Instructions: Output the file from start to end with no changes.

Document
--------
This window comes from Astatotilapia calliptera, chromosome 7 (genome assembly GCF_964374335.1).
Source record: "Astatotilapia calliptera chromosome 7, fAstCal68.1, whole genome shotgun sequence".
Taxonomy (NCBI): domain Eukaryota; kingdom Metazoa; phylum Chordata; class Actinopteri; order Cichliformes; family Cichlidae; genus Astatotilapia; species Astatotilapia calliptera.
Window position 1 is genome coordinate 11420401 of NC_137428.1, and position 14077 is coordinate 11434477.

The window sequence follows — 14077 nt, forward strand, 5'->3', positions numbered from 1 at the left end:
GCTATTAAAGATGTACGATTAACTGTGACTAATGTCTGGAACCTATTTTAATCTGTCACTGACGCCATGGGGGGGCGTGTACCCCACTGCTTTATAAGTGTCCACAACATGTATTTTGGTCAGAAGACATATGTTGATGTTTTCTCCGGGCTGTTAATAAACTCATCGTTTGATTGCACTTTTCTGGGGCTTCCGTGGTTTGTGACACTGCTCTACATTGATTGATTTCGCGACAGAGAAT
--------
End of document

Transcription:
This window comes from Astatotilapia calliptera, chromosome 7 (genome assembly GCF_964374335.1).
Source record: "Astatotilapia calliptera chromosome 7, fAstCal68.1, whole genome shotgun sequence".
Taxonomy (NCBI): domain Eukaryota; kingdom Metazoa; phylum Chordata; class Actinopteri; order Cichliformes; family Cichlidae; genus Astatotilapia; species Astatotilapia calliptera.
Window position 1 is genome coordinate 11420401 of NC_137428.1, and position 14077 is coordinate 11434477.

The window sequence follows — 14077 nt, forward strand, 5'->3', positions numbered from 1 at the left end:
GCTATTAAAGATGTACGATTAACTGTGACTAATGTCTGGAACCTATTTTAATCTGTCACTGACGCCATGGGGGGGCGTGTACCCCACTGCTTTATAAGTGTCCACAACATGTATTTTGGTCAGAAGACATATGTTGATGTTTTCTCCGGGCTGTTAATAAACTCATCGTTTGATTGCACTTTTCTGGGGCTTCCGTGGTTTGTGACACTGCTCTACATTGATTGATTTCGCGACAGAGAAT